Woe Is Me! “My Partner’s Family Brings Out Another Side of Him, and I Feel Alone and Sad When We’re Around Them”
A series in which The Swaddle team indulges your pity party with advice you’ll probably ignore.
Woe Is Me! is a series in which The Swaddle team indulges your pity party with advice you’ll probably ignore.
“I’m visiting my husband’s family for 2 months, but 3 weeks in, I’m sad & lonely. They’re lovely people but INCREDIBLY quiet, with multiple rules for all activities & a huge amount of hierarchy regarding speech (who can talk, who disagrees, etc). They’re not the openly patriarchal type who expect domestic labor or “wifely” ness but I’m sick of the gendered & ageist patterns of speech. Even laughing feels like a scandal! My husband meanwhile enjoys the rigid schedules, choreographed daily interactions & apparent monk-like rules that apply to everything.”
— Waiting to Exhale
LG: I’m sorry you’re sad and lonely! That’s never fun. But look at it this way: It’s only two months! There’s an end date! There is light at the end of the dark, monastic, suffocating tunnel! So many of us are trapped in living situations without an end date, good or bad — not knowing when the next reunion with our loved ones will be, not knowing when we’ll be able to escape our childhood homes and live like adults again. At least you have a set time frame. Count down the days — if you have to, make notches on the bedpost or whatever the modern equivalent is — but focus on knowing that this, too, shall pass.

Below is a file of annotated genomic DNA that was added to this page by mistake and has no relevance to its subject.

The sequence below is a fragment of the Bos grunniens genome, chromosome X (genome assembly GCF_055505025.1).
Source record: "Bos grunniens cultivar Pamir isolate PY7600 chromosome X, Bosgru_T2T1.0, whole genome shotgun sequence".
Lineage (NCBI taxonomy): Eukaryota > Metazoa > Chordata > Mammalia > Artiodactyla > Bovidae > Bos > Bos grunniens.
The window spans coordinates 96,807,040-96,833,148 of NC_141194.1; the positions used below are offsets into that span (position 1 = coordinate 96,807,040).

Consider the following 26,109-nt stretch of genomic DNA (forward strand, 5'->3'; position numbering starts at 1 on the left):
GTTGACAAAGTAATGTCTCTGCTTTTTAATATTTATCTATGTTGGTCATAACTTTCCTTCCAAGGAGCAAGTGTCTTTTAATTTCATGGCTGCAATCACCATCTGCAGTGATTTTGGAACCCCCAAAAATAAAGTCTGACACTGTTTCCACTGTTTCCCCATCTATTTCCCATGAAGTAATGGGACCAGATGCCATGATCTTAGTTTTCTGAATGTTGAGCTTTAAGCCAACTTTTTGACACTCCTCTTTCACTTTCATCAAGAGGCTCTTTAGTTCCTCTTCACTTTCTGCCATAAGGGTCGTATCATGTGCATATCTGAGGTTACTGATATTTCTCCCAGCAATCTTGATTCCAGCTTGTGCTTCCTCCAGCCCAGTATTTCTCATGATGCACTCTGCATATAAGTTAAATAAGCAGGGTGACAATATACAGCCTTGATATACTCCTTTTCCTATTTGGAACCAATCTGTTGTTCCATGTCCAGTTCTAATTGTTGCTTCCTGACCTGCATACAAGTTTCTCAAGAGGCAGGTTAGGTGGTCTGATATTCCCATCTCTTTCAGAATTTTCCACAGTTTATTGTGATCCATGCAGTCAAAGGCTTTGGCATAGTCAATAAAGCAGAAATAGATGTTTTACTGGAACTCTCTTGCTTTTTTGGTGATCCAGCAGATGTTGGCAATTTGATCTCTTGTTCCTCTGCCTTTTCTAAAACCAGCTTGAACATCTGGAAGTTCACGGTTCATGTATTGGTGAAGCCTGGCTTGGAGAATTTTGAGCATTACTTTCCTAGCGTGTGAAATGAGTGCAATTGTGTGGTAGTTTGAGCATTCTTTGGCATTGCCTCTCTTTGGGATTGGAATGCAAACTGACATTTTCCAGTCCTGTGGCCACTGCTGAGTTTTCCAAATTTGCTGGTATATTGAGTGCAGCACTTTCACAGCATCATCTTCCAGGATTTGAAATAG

Now, for survival: Turn it into a game! See how many eye-roll emojis you can text accurately under the table without looking the next time someone makes a casually sexist/gendered statement. Take notes for a screenplay. Pretend they’re aliens and occasionally respond ‘beep bop borp’ to see how they react when someone goes off-script with daily interactions. Quietly debate yourself aloud. (They can’t forbid you from disagreeing with yourself!) Do little tap dances to move around the house, instead of walking. (Hey, they like choreography!) Pick one item and keep moving it around the house and silently giggle at the confusion when it’s never where people think it will be. Wear bright lipstick to remind yourself that you used to laugh and one day — ONE DAY! — you will again. Or use this visit as your own, personal vipassana and see how long you can go without talking and how long it takes anyone to notice. Hang in there, sunshine. You’ll be home soon.
KB: Darling, I know this pandemic is making all of us magnify our quotidian experiences into massive emotional upheavals, but really — stop sweating the small stuff. From your question, I know that you don’t live with this family always, and that you are visiting them for a finite amount of time. This is not a situation your partner is asking you to live with permanently. I also know that sometimes, when adults visit their family homes, they fall back into the more child-like roles they used to inhabit when they lived with their parents full time. This may be how your partner’s family dynamic was when he was a kid, and it gives him some comfort to occupy those roles for some short amount of time. This is not the way you run your household, nor is it the way your partner is asking you to live in your “real” life.